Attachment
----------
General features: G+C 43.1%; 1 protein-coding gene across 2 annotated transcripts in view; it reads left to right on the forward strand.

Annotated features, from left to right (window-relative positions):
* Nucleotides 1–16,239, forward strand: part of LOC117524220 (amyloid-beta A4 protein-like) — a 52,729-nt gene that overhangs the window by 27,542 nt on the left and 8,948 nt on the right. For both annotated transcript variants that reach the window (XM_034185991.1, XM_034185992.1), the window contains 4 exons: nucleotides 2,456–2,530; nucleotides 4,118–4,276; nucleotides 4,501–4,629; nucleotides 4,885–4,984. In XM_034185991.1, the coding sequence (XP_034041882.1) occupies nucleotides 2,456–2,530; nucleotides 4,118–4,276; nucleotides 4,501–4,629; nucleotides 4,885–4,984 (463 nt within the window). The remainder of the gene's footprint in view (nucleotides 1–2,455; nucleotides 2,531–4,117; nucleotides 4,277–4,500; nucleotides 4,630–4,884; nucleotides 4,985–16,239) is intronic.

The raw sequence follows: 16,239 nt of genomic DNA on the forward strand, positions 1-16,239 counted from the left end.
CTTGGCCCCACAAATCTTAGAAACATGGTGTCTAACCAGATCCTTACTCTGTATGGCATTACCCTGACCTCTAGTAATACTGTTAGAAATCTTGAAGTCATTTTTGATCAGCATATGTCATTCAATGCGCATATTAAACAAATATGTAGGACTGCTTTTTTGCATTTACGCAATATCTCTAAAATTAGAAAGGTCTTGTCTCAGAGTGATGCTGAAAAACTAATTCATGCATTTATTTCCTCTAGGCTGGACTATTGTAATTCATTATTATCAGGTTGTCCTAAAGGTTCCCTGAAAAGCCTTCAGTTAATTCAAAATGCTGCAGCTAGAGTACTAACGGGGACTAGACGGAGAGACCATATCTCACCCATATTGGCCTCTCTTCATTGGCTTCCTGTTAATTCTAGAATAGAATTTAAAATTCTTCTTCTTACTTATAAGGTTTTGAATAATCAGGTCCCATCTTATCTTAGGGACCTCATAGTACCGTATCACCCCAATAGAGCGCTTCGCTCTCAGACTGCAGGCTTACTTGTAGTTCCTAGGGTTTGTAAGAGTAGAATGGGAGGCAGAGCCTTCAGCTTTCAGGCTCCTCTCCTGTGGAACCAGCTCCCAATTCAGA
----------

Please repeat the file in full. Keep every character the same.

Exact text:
General features: G+C 43.1%; 1 protein-coding gene across 2 annotated transcripts in view; it reads left to right on the forward strand.

Annotated features, from left to right (window-relative positions):
* Nucleotides 1–16,239, forward strand: part of LOC117524220 (amyloid-beta A4 protein-like) — a 52,729-nt gene that overhangs the window by 27,542 nt on the left and 8,948 nt on the right. For both annotated transcript variants that reach the window (XM_034185991.1, XM_034185992.1), the window contains 4 exons: nucleotides 2,456–2,530; nucleotides 4,118–4,276; nucleotides 4,501–4,629; nucleotides 4,885–4,984. In XM_034185991.1, the coding sequence (XP_034041882.1) occupies nucleotides 2,456–2,530; nucleotides 4,118–4,276; nucleotides 4,501–4,629; nucleotides 4,885–4,984 (463 nt within the window). The remainder of the gene's footprint in view (nucleotides 1–2,455; nucleotides 2,531–4,117; nucleotides 4,277–4,500; nucleotides 4,630–4,884; nucleotides 4,985–16,239) is intronic.

The raw sequence follows: 16,239 nt of genomic DNA on the forward strand, positions 1-16,239 counted from the left end.
CTTGGCCCCACAAATCTTAGAAACATGGTGTCTAACCAGATCCTTACTCTGTATGGCATTACCCTGACCTCTAGTAATACTGTTAGAAATCTTGAAGTCATTTTTGATCAGCATATGTCATTCAATGCGCATATTAAACAAATATGTAGGACTGCTTTTTTGCATTTACGCAATATCTCTAAAATTAGAAAGGTCTTGTCTCAGAGTGATGCTGAAAAACTAATTCATGCATTTATTTCCTCTAGGCTGGACTATTGTAATTCATTATTATCAGGTTGTCCTAAAGGTTCCCTGAAAAGCCTTCAGTTAATTCAAAATGCTGCAGCTAGAGTACTAACGGGGACTAGACGGAGAGACCATATCTCACCCATATTGGCCTCTCTTCATTGGCTTCCTGTTAATTCTAGAATAGAATTTAAAATTCTTCTTCTTACTTATAAGGTTTTGAATAATCAGGTCCCATCTTATCTTAGGGACCTCATAGTACCGTATCACCCCAATAGAGCGCTTCGCTCTCAGACTGCAGGCTTACTTGTAGTTCCTAGGGTTTGTAAGAGTAGAATGGGAGGCAGAGCCTTCAGCTTTCAGGCTCCTCTCCTGTGGAACCAGCTCCCAATTCAGA